This one is about using an iterative approach to focus and tilt http://www.northlight-images.co.uk/alternative-focus-technique-for-tilted-lens/ It takes a lot longer to read than do!

But he has loads of articles about using tilt/shift lenses and reviews of all seven EF TS-E's, first class resource for everything tilt shift, and printers and a ton of other gems. http://www.northlight-images.co.uk/category/articles-and-reviews/tilt-shift/
 
  • Like
Reactions: AaronT

privatebydesign

Would you take advice from a cartoons stuffed toy?
Jan 29, 2011
8,397
1,862
120
Some of them, but it has been a while. Thanks for the links. I am finding it helpful to reread them now that I have a few days of experience behind me.
Like I say, they are the best source I know of about the subject. I have owned the TS-E17 since it came out and am awaiting the arrival of a barely used TS-E50 I got off eBay for $1,400, it should be here on Wednesday. I’m looking forwards to the new lens.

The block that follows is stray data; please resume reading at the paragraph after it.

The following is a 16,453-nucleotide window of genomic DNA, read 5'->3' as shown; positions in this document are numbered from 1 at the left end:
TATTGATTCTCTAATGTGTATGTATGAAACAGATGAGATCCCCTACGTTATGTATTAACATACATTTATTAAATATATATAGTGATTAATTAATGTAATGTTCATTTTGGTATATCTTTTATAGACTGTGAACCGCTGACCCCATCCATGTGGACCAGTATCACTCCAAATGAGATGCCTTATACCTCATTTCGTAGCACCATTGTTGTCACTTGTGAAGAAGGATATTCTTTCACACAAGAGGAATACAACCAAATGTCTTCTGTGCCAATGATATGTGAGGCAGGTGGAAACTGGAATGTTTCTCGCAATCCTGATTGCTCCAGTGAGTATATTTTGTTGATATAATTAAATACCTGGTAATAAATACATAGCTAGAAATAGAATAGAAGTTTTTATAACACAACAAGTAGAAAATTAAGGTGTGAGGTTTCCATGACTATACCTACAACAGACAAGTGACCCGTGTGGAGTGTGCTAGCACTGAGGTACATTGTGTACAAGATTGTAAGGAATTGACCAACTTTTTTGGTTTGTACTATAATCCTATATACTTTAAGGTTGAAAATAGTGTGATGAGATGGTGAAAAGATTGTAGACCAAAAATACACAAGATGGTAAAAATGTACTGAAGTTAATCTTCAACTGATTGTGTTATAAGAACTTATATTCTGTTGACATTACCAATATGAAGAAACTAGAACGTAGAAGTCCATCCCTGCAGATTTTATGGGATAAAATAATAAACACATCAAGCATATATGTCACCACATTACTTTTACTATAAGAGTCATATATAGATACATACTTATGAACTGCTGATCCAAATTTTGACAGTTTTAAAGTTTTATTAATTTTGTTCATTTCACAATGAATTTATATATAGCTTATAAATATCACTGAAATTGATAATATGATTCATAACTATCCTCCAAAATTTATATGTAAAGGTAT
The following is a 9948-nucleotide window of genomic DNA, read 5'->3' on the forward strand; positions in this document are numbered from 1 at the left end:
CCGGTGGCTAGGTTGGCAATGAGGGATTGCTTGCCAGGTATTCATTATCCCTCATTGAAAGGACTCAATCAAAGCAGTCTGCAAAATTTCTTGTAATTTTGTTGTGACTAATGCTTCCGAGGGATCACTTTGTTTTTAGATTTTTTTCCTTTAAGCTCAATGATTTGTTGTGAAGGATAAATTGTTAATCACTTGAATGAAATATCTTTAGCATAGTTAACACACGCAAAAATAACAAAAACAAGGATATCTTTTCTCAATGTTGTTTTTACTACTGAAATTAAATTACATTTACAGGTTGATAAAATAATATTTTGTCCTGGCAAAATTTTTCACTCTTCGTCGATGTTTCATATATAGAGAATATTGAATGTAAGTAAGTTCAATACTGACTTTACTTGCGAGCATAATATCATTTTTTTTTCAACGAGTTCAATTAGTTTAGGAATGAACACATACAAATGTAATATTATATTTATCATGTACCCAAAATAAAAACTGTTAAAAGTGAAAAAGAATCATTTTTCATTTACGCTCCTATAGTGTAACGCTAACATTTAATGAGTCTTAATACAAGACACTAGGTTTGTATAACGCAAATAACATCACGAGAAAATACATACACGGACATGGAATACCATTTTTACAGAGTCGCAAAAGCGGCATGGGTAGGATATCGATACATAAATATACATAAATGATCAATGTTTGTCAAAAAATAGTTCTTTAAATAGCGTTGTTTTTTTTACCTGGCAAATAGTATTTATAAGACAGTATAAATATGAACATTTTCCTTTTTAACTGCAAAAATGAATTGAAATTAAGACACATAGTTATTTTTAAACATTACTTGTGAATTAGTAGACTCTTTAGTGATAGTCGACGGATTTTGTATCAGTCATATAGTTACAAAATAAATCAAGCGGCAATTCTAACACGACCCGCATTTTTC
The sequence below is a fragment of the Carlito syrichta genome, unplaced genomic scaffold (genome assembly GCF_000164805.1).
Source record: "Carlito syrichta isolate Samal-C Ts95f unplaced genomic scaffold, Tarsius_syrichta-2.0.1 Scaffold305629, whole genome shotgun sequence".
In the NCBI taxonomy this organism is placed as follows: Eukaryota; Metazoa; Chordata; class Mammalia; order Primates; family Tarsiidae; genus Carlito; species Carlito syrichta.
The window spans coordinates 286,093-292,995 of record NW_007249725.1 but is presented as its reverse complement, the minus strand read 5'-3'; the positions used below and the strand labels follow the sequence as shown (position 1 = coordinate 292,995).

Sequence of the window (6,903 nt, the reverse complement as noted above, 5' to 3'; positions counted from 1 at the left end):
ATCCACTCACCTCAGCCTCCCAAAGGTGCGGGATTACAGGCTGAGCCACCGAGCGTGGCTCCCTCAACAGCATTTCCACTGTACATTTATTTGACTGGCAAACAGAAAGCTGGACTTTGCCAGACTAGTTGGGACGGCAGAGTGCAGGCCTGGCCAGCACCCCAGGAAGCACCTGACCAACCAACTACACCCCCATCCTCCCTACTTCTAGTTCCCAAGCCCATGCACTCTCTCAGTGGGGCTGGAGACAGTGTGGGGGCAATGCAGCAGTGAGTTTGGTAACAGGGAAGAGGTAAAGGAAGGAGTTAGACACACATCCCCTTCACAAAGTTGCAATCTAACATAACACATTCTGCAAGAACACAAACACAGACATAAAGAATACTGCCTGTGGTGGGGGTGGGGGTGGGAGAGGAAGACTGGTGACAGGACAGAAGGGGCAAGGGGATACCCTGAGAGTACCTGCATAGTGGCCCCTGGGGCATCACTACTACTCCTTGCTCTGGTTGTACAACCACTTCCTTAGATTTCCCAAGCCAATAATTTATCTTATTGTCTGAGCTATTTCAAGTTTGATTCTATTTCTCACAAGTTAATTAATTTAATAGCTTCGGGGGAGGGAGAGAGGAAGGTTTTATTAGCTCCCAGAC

Valvebounce

EOS 5D SR
Apr 3, 2013
4,417
333
53
Isle of Wight
Hi Steve.
Nice shot.
A couple of years ago I had the privilege of doing a Canon sponsored landscape course in the New Forest UK. I picked the TS-E 17 to use as a borrowed lens, we had a very good instructor who explained in an understandable way how they work and how and when to make best use of them, :unsure: can’t remember much of what we were taught :rolleyes::rolleyes: but I really enjoyed using the lens and it is a lens I would like to add to my kit, I just can’t justify the cost for a lens I would only use infrequently.
Before I went on the course I read Kieth‘s articles, I felt they gave me a head start over those going in cold, others in the group were borrowing the lens on my 1DsIII (not enough to go round) to save keep wasting time swapping lenses and I could see they were having trouble grasping the concept at times.